In today’s fast-paced world, two markets have seen major growth the past few years: cloud computing and email hosting. These products allow businesses to provide a reliable connection to the Web, gather data on-the-go, and receive e-mails at all times. Consumers have also enjoyed these benefits by backing up their private data with ease, sending personalized e-mails, as well as using premium e-mail services.
To stay on the top of the market, Microsoft (News - Alert) created its own email hosting solution platform coined Exchange. For years Microsoft users have enjoy the benefits of having their e-mails available anywhere and at any time via the cloud. However, there are security issues that have arisen and Microsoft plans on releasing an update for it’s Forefront Threat Management Gateway (News - Alert) (TMG) and Unified Access Gateway (UAG) products to ensure its users are protected.
According to the Microsoft Exchange Team Blog, some users have been having trouble publishing using TMG or UAG. “Now that Exchange Server 2013 is available, some of you may well be wondering how to publish it to the Internet,” said the Exchange Team. “This post will help you configure TMG, for sure, but not UAG – as for the time being, you can’t effectively publish Exchange Server 2013 using UAG without turning off many of the security features.”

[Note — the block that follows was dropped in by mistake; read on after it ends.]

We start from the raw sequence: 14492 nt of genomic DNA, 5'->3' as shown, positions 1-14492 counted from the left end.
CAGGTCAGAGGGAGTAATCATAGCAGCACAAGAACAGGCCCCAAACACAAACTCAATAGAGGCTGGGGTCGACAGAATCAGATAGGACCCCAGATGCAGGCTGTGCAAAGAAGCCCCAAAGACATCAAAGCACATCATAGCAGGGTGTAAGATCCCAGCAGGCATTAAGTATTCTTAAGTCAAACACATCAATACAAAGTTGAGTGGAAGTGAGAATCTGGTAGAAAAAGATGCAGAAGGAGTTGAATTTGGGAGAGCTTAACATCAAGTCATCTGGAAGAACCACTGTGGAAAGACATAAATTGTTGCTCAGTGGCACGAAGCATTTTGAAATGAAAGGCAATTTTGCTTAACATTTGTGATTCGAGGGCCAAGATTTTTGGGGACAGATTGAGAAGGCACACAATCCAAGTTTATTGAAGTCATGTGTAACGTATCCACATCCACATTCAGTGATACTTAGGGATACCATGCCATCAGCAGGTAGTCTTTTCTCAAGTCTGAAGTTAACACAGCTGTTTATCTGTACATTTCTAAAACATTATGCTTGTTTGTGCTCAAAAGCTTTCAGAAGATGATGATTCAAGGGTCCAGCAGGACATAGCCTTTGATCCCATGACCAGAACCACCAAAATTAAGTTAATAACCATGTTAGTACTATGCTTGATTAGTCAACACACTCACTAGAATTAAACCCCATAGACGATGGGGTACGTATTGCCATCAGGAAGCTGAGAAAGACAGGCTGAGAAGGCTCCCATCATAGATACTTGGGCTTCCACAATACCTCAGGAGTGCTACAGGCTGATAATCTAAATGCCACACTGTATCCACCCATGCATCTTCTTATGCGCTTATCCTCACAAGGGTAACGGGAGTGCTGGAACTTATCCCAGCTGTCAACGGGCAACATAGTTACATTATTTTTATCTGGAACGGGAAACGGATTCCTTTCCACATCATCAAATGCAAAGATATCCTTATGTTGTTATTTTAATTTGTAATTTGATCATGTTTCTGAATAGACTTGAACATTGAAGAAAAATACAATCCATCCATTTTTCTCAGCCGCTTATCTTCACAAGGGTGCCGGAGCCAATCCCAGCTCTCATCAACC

The team blames it on technology getting “confused” and said they would be re-writing their rule sets in order for the two programs to work effectively. The team added that a new update would be coming shortly to take care of the issue.
Although most agree that Exchange 2013 is a highly intuitive, next generation program, experts particularly enjoy the email hosting features the offering powers including the ability to see contacts and e-mails even when offline.
“IT pros may have good reasons to want to publish Exchange 2013 and use OWA for remote email connections,” said Kurt Mackie, online news editor, Enterprise Group. “One of the more interesting reasons is offline access to OWA 2013 e-mail, contacts, and calendar. Exchange 2013 also supports larger mailboxes and comes with basic anti-malware protection, along with automatic traffic-surge protection and other management improvements.”
Although it’s not clear when the update will be available, rumors are currently circulating that it might not be until the first quarter of 2013.
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Edited by Jamie Epstein